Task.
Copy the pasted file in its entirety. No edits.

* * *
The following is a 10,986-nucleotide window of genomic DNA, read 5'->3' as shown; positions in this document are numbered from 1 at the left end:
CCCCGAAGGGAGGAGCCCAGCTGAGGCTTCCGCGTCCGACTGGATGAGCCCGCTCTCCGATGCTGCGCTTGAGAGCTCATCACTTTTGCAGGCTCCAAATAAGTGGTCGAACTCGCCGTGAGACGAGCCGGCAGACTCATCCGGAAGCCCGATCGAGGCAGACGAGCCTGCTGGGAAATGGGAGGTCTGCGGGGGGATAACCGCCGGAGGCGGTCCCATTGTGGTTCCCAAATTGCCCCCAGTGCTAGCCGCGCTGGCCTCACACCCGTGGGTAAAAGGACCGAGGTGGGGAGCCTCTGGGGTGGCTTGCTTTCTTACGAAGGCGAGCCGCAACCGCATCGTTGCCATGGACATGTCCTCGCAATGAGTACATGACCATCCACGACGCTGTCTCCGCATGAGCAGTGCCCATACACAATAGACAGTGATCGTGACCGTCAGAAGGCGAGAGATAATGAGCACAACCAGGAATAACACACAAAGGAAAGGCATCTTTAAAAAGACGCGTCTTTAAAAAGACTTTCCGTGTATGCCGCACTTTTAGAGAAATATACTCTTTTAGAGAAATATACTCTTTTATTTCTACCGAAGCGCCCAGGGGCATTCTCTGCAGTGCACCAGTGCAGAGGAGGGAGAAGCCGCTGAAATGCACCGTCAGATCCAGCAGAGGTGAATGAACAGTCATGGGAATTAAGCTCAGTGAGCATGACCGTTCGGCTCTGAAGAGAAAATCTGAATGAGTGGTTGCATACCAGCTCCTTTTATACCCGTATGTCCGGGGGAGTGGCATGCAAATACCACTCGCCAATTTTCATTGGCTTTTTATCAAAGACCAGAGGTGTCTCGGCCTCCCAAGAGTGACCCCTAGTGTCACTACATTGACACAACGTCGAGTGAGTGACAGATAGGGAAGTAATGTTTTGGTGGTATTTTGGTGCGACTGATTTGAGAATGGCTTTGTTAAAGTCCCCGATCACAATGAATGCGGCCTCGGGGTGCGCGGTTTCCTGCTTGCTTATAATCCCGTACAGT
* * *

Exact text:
The following is a 10,986-nucleotide window of genomic DNA, read 5'->3' as shown; positions in this document are numbered from 1 at the left end:
CCCCGAAGGGAGGAGCCCAGCTGAGGCTTCCGCGTCCGACTGGATGAGCCCGCTCTCCGATGCTGCGCTTGAGAGCTCATCACTTTTGCAGGCTCCAAATAAGTGGTCGAACTCGCCGTGAGACGAGCCGGCAGACTCATCCGGAAGCCCGATCGAGGCAGACGAGCCTGCTGGGAAATGGGAGGTCTGCGGGGGGATAACCGCCGGAGGCGGTCCCATTGTGGTTCCCAAATTGCCCCCAGTGCTAGCCGCGCTGGCCTCACACCCGTGGGTAAAAGGACCGAGGTGGGGAGCCTCTGGGGTGGCTTGCTTTCTTACGAAGGCGAGCCGCAACCGCATCGTTGCCATGGACATGTCCTCGCAATGAGTACATGACCATCCACGACGCTGTCTCCGCATGAGCAGTGCCCATACACAATAGACAGTGATCGTGACCGTCAGAAGGCGAGAGATAATGAGCACAACCAGGAATAACACACAAAGGAAAGGCATCTTTAAAAAGACGCGTCTTTAAAAAGACTTTCCGTGTATGCCGCACTTTTAGAGAAATATACTCTTTTAGAGAAATATACTCTTTTATTTCTACCGAAGCGCCCAGGGGCATTCTCTGCAGTGCACCAGTGCAGAGGAGGGAGAAGCCGCTGAAATGCACCGTCAGATCCAGCAGAGGTGAATGAACAGTCATGGGAATTAAGCTCAGTGAGCATGACCGTTCGGCTCTGAAGAGAAAATCTGAATGAGTGGTTGCATACCAGCTCCTTTTATACCCGTATGTCCGGGGGAGTGGCATGCAAATACCACTCGCCAATTTTCATTGGCTTTTTATCAAAGACCAGAGGTGTCTCGGCCTCCCAAGAGTGACCCCTAGTGTCACTACATTGACACAACGTCGAGTGAGTGACAGATAGGGAAGTAATGTTTTGGTGGTATTTTGGTGCGACTGATTTGAGAATGGCTTTGTTAAAGTCCCCGATCACAATGAATGCGGCCTCGGGGTGCGCGGTTTCCTGCTTGCTTATAATCCCGTACAGT